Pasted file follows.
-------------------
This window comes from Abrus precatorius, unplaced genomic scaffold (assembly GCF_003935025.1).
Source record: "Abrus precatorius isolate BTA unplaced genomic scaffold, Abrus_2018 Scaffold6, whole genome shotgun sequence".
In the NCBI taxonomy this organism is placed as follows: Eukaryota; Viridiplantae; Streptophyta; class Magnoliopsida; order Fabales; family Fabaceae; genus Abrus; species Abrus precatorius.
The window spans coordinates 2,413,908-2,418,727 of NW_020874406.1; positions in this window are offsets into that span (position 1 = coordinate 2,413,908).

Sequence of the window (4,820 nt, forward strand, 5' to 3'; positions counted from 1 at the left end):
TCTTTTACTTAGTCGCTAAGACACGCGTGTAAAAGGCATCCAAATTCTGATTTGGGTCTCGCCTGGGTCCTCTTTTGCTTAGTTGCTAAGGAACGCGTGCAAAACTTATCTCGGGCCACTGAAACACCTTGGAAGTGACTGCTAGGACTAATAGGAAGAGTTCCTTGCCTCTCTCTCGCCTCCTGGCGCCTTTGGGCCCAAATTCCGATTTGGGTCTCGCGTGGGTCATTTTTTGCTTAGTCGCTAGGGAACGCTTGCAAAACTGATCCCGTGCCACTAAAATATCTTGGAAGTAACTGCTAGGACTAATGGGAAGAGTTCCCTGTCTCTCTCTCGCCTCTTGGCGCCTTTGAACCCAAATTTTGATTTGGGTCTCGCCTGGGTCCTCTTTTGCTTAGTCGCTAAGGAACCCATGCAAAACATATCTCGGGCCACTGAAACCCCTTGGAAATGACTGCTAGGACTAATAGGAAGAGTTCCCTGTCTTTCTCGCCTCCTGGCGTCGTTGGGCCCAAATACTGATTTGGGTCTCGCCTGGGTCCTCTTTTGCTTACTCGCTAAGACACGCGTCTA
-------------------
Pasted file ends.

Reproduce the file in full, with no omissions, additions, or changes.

This window comes from Abrus precatorius, unplaced genomic scaffold (assembly GCF_003935025.1).
Source record: "Abrus precatorius isolate BTA unplaced genomic scaffold, Abrus_2018 Scaffold6, whole genome shotgun sequence".
In the NCBI taxonomy this organism is placed as follows: Eukaryota; Viridiplantae; Streptophyta; class Magnoliopsida; order Fabales; family Fabaceae; genus Abrus; species Abrus precatorius.
The window spans coordinates 2,413,908-2,418,727 of NW_020874406.1; positions in this window are offsets into that span (position 1 = coordinate 2,413,908).

Sequence of the window (4,820 nt, forward strand, 5' to 3'; positions counted from 1 at the left end):
TCTTTTACTTAGTCGCTAAGACACGCGTGTAAAAGGCATCCAAATTCTGATTTGGGTCTCGCCTGGGTCCTCTTTTGCTTAGTTGCTAAGGAACGCGTGCAAAACTTATCTCGGGCCACTGAAACACCTTGGAAGTGACTGCTAGGACTAATAGGAAGAGTTCCTTGCCTCTCTCTCGCCTCCTGGCGCCTTTGGGCCCAAATTCCGATTTGGGTCTCGCGTGGGTCATTTTTTGCTTAGTCGCTAGGGAACGCTTGCAAAACTGATCCCGTGCCACTAAAATATCTTGGAAGTAACTGCTAGGACTAATGGGAAGAGTTCCCTGTCTCTCTCTCGCCTCTTGGCGCCTTTGAACCCAAATTTTGATTTGGGTCTCGCCTGGGTCCTCTTTTGCTTAGTCGCTAAGGAACCCATGCAAAACATATCTCGGGCCACTGAAACCCCTTGGAAATGACTGCTAGGACTAATAGGAAGAGTTCCCTGTCTTTCTCGCCTCCTGGCGTCGTTGGGCCCAAATACTGATTTGGGTCTCGCCTGGGTCCTCTTTTGCTTACTCGCTAAGACACGCGTCTA